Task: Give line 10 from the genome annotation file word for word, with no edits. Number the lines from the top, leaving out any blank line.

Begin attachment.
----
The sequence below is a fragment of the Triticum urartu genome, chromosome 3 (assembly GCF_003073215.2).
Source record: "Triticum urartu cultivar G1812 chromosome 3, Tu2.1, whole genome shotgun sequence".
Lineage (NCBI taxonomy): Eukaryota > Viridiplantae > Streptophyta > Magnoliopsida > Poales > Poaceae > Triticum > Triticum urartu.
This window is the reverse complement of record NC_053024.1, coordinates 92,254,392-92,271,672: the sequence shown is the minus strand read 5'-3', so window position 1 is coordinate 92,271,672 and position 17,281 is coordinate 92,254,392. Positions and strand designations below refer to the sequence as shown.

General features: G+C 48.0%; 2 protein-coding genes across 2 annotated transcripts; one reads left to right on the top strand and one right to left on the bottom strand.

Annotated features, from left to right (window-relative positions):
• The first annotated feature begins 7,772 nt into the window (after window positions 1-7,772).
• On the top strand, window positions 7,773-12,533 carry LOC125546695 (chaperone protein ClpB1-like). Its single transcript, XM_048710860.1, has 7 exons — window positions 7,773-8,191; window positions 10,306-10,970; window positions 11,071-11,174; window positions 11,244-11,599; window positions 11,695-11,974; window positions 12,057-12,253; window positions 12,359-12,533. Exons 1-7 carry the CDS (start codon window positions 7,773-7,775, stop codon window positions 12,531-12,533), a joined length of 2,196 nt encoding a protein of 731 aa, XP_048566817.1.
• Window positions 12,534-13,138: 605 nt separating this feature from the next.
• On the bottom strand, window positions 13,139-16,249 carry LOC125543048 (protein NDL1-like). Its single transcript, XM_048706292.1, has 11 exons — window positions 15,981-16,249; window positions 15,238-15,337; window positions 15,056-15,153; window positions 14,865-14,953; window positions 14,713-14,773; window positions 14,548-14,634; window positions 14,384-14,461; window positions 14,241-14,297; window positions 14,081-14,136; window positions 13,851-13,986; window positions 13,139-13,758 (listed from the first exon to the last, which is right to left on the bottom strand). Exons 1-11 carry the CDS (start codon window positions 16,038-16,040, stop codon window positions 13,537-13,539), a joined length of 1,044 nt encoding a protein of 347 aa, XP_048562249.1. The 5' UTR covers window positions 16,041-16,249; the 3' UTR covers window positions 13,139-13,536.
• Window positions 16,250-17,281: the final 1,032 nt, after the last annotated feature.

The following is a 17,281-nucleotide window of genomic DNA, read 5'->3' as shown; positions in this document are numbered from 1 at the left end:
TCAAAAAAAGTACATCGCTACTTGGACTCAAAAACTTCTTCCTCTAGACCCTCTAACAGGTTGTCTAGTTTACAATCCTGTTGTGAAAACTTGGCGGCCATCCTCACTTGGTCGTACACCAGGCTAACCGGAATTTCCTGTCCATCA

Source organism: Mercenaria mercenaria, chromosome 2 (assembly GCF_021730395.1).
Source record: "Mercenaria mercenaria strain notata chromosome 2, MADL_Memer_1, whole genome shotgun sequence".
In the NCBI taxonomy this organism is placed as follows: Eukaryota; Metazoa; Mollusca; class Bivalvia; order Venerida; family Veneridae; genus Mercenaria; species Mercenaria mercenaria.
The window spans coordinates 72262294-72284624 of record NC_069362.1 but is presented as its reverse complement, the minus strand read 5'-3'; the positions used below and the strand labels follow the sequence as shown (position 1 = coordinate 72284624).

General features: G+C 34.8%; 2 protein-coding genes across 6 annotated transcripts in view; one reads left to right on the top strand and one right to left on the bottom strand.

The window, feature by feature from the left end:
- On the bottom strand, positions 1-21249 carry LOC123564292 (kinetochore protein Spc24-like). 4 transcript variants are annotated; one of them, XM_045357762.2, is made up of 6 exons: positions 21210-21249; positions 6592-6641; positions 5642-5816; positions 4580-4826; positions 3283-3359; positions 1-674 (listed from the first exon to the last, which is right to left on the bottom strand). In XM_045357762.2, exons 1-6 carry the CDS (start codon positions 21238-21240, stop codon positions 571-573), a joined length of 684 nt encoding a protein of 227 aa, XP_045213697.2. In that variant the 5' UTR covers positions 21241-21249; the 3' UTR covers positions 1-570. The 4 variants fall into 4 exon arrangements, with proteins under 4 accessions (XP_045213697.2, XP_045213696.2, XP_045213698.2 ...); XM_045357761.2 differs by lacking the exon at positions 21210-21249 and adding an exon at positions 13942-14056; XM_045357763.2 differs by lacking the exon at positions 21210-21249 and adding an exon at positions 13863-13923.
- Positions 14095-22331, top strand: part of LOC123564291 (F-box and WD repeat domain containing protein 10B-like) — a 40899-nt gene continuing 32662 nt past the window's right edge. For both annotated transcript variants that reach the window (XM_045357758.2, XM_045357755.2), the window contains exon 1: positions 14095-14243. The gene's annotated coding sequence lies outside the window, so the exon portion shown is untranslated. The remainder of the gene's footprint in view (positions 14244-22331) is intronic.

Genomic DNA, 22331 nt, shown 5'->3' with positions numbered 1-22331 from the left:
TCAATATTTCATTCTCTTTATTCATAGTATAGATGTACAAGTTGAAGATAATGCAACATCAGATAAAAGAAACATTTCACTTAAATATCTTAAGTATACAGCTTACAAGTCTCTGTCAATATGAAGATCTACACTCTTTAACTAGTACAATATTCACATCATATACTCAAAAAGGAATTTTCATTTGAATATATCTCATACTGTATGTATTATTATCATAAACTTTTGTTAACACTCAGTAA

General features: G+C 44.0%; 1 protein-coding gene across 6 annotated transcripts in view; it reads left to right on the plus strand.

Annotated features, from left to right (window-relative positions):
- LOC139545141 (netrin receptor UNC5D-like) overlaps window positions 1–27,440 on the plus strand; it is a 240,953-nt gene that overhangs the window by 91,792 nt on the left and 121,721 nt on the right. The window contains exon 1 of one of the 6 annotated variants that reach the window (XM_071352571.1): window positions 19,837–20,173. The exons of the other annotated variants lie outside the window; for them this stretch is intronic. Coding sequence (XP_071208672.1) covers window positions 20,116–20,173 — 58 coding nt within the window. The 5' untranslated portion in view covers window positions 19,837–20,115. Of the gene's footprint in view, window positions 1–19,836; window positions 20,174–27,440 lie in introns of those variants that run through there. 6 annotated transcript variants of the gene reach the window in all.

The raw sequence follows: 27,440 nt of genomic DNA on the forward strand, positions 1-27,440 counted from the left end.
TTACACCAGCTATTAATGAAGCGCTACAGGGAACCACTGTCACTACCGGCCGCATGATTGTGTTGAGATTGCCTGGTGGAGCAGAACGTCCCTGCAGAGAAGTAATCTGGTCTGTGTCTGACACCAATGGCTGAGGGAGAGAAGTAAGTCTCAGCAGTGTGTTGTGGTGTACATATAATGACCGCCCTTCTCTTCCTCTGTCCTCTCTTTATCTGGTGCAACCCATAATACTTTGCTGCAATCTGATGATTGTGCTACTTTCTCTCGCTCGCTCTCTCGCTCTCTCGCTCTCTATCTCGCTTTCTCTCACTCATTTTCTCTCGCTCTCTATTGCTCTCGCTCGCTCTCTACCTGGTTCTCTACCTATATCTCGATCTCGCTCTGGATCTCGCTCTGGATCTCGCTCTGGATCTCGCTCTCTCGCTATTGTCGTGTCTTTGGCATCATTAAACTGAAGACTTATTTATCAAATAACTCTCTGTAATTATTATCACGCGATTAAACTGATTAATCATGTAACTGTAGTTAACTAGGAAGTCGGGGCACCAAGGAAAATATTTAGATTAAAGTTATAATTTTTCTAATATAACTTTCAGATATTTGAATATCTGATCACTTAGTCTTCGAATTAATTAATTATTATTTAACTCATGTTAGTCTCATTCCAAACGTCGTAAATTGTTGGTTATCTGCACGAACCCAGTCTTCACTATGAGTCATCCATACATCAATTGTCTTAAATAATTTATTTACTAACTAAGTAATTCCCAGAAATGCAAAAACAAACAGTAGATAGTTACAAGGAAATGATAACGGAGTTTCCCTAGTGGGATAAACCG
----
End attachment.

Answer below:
• On the bottom strand, window positions 13,139-16,249 carry LOC125543048 (protein NDL1-like). Its single transcript, XM_048706292.1, has 11 exons — window positions 15,981-16,249; window positions 15,238-15,337; window positions 15,056-15,153; window positions 14,865-14,953; window positions 14,713-14,773; window positions 14,548-14,634; window positions 14,384-14,461; window positions 14,241-14,297; window positions 14,081-14,136; window positions 13,851-13,986; window positions 13,139-13,758 (listed from the first exon to the last, which is right to left on the bottom strand). Exons 1-11 carry the CDS (start codon window positions 16,038-16,040, stop codon window positions 13,537-13,539), a joined length of 1,044 nt encoding a protein of 347 aa, XP_048562249.1. The 5' UTR covers window positions 16,041-16,249; the 3' UTR covers window positions 13,139-13,536.